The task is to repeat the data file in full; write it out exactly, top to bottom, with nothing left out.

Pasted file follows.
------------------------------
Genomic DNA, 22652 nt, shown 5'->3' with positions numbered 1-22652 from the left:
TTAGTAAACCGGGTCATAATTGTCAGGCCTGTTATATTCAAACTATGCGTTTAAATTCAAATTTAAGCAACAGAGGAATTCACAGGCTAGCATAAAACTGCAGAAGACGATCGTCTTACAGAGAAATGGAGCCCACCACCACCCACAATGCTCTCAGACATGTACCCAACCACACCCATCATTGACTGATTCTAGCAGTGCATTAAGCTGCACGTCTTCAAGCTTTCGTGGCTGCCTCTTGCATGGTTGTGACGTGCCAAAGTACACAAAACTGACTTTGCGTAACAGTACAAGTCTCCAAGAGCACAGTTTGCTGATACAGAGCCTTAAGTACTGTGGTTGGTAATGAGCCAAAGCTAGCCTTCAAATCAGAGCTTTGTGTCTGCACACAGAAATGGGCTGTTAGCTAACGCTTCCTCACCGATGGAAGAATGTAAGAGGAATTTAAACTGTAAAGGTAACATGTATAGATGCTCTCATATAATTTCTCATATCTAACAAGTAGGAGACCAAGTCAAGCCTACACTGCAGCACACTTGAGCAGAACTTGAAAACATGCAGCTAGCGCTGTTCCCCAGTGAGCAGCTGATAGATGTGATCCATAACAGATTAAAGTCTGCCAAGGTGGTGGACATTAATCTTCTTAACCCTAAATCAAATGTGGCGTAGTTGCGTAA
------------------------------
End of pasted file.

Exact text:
Genomic DNA, 22652 nt, shown 5'->3' with positions numbered 1-22652 from the left:
TTAGTAAACCGGGTCATAATTGTCAGGCCTGTTATATTCAAACTATGCGTTTAAATTCAAATTTAAGCAACAGAGGAATTCACAGGCTAGCATAAAACTGCAGAAGACGATCGTCTTACAGAGAAATGGAGCCCACCACCACCCACAATGCTCTCAGACATGTACCCAACCACACCCATCATTGACTGATTCTAGCAGTGCATTAAGCTGCACGTCTTCAAGCTTTCGTGGCTGCCTCTTGCATGGTTGTGACGTGCCAAAGTACACAAAACTGACTTTGCGTAACAGTACAAGTCTCCAAGAGCACAGTTTGCTGATACAGAGCCTTAAGTACTGTGGTTGGTAATGAGCCAAAGCTAGCCTTCAAATCAGAGCTTTGTGTCTGCACACAGAAATGGGCTGTTAGCTAACGCTTCCTCACCGATGGAAGAATGTAAGAGGAATTTAAACTGTAAAGGTAACATGTATAGATGCTCTCATATAATTTCTCATATCTAACAAGTAGGAGACCAAGTCAAGCCTACACTGCAGCACACTTGAGCAGAACTTGAAAACATGCAGCTAGCGCTGTTCCCCAGTGAGCAGCTGATAGATGTGATCCATAACAGATTAAAGTCTGCCAAGGTGGTGGACATTAATCTTCTTAACCCTAAATCAAATGTGGCGTAGTTGCGTAA